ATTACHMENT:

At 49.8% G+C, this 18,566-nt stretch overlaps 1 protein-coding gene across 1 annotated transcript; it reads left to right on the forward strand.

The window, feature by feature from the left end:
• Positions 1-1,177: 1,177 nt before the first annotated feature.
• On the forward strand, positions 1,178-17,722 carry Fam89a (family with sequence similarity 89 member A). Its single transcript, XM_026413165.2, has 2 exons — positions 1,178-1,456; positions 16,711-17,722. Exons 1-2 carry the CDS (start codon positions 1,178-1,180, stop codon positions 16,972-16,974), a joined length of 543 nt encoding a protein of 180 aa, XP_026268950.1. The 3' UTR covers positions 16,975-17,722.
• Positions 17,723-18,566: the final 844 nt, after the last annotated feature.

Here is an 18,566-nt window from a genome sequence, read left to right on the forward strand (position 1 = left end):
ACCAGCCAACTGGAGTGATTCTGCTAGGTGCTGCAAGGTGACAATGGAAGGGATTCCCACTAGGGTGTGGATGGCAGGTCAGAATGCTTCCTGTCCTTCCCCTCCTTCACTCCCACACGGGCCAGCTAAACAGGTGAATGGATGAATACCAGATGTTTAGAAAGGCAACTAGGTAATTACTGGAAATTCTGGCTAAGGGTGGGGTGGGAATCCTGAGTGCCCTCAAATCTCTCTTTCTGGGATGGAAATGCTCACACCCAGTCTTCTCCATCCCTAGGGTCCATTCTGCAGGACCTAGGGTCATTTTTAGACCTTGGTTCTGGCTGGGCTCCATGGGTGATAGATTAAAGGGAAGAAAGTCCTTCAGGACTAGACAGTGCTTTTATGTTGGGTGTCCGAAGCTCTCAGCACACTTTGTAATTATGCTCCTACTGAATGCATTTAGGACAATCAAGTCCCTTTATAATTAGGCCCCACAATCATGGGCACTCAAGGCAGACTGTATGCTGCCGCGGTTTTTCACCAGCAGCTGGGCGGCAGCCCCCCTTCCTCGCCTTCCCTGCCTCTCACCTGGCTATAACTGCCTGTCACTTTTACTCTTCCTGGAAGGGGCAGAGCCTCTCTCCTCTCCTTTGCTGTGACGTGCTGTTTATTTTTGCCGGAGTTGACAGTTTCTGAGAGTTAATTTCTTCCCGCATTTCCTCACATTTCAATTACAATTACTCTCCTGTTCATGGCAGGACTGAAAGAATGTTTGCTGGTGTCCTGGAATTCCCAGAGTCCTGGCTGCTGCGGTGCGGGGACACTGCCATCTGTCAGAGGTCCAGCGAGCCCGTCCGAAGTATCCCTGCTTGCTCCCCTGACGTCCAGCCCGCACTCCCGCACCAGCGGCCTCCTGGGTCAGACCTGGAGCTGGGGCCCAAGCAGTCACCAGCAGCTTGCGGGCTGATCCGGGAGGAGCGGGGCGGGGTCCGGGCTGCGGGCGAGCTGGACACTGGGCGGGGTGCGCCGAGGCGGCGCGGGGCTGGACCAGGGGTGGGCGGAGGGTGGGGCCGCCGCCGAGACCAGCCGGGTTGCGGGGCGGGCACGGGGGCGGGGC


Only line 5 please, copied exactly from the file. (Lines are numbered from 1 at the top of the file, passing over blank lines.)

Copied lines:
• Positions 17,723-18,566: the final 844 nt, after the last annotated feature.